September 3, 2008 | By metafactory |
Conference to be held at Copenhagen University, Denmark
Saturday and Sunday, March 21-22, 2009.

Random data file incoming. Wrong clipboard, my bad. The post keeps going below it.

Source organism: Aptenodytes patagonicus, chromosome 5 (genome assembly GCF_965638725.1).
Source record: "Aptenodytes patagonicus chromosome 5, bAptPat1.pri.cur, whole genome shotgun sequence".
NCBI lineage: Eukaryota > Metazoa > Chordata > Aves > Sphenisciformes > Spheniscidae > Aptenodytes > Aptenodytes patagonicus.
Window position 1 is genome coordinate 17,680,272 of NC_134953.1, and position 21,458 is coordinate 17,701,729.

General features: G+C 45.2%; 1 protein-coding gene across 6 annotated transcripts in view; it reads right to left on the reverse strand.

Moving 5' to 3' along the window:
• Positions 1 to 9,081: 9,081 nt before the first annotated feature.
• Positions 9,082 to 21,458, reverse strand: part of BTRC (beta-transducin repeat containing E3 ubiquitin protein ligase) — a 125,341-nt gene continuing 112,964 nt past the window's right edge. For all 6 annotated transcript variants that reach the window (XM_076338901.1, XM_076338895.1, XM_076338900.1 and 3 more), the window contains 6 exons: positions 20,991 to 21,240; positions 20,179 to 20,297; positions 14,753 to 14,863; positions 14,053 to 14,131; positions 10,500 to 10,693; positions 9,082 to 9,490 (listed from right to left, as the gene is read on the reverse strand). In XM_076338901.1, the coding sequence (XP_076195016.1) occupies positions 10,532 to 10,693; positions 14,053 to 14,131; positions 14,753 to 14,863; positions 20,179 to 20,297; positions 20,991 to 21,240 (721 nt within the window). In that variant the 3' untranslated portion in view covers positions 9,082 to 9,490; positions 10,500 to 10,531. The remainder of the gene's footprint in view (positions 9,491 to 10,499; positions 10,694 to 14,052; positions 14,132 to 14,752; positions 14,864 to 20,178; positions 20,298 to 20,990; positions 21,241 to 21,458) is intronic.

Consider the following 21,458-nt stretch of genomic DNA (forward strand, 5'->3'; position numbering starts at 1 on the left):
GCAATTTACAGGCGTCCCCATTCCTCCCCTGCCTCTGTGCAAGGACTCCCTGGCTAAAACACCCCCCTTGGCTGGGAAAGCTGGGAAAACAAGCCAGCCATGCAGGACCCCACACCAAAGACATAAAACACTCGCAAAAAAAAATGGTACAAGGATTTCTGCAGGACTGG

While narrative sources and oral communication were key in the formation and transmission of Islamic culture in the pre-modern period, an increasing use of visual media in the cultural production of modern Islamic societies has effectively placed the image alongside– if not above– text-based rhetorical models. Over the course of the twentieth century, visual media such as film, television, the graphic arts, illustrated books, and pamphlets were mobilized in the drive to modernize and to define a role for Islam in the public domain of everyday politics. In more recent years, new media forms like satellite television and the internet have offered further possibilities to use visual rhetoric for the public representation of Islamic subjectivities. The use of image-based narratives in modern Islamic culture generates an increasingly visualized public sphere that enables states, political groups, and individuals to construct and deploy ideological messages through culturally recognizable symbols.